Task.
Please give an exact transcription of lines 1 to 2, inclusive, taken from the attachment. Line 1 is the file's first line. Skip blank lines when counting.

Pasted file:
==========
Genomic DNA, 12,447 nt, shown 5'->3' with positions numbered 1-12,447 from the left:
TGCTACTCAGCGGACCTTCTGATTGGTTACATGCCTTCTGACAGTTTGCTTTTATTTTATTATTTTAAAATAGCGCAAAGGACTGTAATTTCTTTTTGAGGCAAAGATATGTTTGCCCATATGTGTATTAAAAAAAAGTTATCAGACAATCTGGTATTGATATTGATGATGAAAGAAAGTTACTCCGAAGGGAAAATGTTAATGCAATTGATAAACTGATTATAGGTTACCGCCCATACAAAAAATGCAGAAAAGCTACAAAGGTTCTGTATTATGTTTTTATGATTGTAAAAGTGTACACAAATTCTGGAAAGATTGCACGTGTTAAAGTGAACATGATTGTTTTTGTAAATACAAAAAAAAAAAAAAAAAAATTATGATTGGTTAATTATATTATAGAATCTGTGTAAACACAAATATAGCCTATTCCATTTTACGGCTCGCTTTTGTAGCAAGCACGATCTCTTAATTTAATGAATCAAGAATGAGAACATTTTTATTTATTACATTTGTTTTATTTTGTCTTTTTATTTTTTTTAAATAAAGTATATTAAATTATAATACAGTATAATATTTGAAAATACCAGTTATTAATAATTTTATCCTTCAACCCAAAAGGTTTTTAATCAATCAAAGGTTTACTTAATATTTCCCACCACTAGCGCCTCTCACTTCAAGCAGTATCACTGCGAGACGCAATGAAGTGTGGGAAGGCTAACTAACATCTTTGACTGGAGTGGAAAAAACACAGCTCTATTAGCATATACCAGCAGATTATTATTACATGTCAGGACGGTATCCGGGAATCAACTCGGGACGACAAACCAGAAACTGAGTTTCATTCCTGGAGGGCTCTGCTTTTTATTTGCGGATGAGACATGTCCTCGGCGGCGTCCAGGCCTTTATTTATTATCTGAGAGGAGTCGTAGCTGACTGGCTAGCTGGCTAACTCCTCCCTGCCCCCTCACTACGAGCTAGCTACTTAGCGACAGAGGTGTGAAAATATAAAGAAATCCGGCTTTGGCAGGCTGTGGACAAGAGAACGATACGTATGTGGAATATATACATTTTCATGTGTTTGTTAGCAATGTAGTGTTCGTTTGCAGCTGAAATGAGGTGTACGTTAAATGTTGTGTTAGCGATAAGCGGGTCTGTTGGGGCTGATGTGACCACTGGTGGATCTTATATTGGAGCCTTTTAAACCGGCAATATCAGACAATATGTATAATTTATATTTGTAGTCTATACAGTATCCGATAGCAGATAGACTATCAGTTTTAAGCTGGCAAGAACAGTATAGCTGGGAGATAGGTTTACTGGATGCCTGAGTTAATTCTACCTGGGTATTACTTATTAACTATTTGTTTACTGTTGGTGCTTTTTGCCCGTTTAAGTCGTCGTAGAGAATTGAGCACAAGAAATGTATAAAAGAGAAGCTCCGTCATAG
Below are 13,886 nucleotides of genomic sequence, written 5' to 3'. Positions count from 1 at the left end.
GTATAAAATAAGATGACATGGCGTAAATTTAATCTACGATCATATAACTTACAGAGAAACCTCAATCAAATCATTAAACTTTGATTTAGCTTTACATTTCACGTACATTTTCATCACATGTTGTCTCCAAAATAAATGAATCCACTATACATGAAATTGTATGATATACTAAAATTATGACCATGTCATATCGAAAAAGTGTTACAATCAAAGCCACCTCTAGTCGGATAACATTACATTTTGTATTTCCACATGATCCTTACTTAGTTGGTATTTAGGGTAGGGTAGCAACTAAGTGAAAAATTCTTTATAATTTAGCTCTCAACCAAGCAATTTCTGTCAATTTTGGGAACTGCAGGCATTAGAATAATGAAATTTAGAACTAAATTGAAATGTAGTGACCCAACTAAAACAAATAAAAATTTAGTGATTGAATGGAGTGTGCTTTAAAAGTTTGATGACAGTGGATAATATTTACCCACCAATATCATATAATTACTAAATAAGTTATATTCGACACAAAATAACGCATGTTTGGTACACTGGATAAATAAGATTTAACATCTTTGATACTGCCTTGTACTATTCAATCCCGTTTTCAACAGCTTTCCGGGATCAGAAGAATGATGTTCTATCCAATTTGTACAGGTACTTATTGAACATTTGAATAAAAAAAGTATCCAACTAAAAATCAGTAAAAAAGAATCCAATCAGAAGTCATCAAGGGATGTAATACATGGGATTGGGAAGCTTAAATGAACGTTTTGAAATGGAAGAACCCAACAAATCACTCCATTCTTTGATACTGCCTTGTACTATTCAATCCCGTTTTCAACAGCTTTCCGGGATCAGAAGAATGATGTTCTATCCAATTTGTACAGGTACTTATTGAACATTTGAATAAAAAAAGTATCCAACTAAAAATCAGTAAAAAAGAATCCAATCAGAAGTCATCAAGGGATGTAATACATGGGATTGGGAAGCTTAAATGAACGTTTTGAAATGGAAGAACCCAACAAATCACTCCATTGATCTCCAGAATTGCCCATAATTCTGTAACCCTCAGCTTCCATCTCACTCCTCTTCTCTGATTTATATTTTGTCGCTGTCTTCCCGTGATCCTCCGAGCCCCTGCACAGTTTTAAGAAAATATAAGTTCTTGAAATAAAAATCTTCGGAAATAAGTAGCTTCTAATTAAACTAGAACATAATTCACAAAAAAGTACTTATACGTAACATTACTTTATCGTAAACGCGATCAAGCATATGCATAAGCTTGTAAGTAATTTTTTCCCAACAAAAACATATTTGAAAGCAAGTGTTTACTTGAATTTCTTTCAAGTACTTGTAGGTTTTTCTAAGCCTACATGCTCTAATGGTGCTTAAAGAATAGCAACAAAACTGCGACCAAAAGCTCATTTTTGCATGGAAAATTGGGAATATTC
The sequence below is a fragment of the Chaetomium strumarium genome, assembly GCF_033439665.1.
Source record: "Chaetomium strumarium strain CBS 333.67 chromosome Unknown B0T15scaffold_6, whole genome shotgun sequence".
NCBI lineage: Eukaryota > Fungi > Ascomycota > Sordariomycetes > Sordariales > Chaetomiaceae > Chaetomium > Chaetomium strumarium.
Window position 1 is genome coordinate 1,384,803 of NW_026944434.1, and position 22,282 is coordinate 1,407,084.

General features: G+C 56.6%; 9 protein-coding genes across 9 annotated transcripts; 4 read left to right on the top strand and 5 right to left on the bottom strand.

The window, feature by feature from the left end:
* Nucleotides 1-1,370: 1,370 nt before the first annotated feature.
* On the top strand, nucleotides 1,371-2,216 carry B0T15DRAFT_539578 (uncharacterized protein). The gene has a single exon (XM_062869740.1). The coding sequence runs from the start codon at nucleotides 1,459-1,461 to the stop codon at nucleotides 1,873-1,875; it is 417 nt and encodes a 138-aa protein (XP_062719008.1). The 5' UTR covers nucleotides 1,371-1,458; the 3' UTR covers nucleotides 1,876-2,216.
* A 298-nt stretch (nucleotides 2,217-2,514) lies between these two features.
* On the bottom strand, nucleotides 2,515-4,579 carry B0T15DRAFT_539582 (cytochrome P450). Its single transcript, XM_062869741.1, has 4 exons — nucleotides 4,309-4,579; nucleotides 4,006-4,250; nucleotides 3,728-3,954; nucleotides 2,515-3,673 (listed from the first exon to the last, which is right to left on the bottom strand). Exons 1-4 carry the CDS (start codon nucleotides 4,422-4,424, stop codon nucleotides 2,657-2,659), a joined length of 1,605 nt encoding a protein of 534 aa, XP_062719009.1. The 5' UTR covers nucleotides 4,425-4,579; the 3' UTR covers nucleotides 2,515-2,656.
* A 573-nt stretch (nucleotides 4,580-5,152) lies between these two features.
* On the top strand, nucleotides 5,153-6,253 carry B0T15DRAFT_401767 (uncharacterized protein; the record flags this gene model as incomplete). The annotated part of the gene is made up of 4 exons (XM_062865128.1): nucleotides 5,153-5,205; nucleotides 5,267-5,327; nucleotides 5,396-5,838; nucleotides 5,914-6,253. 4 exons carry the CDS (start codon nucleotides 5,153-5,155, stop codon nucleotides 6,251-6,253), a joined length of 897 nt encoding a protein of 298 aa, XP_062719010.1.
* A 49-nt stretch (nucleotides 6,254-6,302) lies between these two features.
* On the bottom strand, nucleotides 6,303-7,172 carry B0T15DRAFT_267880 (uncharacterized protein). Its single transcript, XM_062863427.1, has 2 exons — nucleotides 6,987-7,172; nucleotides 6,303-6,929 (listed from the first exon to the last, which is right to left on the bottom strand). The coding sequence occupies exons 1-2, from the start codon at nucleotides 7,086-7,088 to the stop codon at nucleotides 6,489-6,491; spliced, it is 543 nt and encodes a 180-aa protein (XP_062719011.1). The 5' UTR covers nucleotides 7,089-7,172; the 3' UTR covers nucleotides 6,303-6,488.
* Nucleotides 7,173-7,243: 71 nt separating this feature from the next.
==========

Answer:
Genomic DNA, 12,447 nt, shown 5'->3' with positions numbered 1-12,447 from the left:
TGCTACTCAGCGGACCTTCTGATTGGTTACATGCCTTCTGACAGTTTGCTTTTATTTTATTATTTTAAAATAGCGCAAAGGACTGTAATTTCTTTTTGAGGCAAAGATATGTTTGCCCATATGTGTATTAAAAAAAAGTTATCAGACAATCTGGTATTGATATTGATGATGAAAGAAAGTTACTCCGAAGGGAAAATGTTAATGCAATTGATAAACTGATTATAGGTTACCGCCCATACAAAAAATGCAGAAAAGCTACAAAGGTTCTGTATTATGTTTTTATGATTGTAAAAGTGTACACAAATTCTGGAAAGATTGCACGTGTTAAAGTGAACATGATTGTTTTTGTAAATACAAAAAAAAAAAAAAAAAAATTATGATTGGTTAATTATATTATAGAATCTGTGTAAACACAAATATAGCCTATTCCATTTTACGGCTCGCTTTTGTAGCAAGCACGATCTCTTAATTTAATGAATCAAGAATGAGAACATTTTTATTTATTACATTTGTTTTATTTTGTCTTTTTATTTTTTTTAAATAAAGTATATTAAATTATAATACAGTATAATATTTGAAAATACCAGTTATTAATAATTTTATCCTTCAACCCAAAAGGTTTTTAATCAATCAAAGGTTTACTTAATATTTCCCACCACTAGCGCCTCTCACTTCAAGCAGTATCACTGCGAGACGCAATGAAGTGTGGGAAGGCTAACTAACATCTTTGACTGGAGTGGAAAAAACACAGCTCTATTAGCATATACCAGCAGATTATTATTACATGTCAGGACGGTATCCGGGAATCAACTCGGGACGACAAACCAGAAACTGAGTTTCATTCCTGGAGGGCTCTGCTTTTTATTTGCGGATGAGACATGTCCTCGGCGGCGTCCAGGCCTTTATTTATTATCTGAGAGGAGTCGTAGCTGACTGGCTAGCTGGCTAACTCCTCCCTGCCCCCTCACTACGAGCTAGCTACTTAGCGACAGAGGTGTGAAAATATAAAGAAATCCGGCTTTGGCAGGCTGTGGACAAGAGAACGATACGTATGTGGAATATATACATTTTCATGTGTTTGTTAGCAATGTAGTGTTCGTTTGCAGCTGAAATGAGGTGTACGTTAAATGTTGTGTTAGCGATAAGCGGGTCTGTTGGGGCTGATGTGACCACTGGTGGATCTTATATTGGAGCCTTTTAAACCGGCAATATCAGACAATATGTATAATTTATATTTGTAGTCTATACAGTATCCGATAGCAGATAGACTATCAGTTTTAAGCTGGCAAGAACAGTATAGCTGGGAGATAGGTTTACTGGATGCCTGAGTTAATTCTACCTGGGTATTACTTATTAACTATTTGTTTACTGTTGGTGCTTTTTGCCCGTTTAAGTCGTCGTAGAGAATTGAGCACAAGAAATGTATAAAAGAGAAGCTCCGTCATAG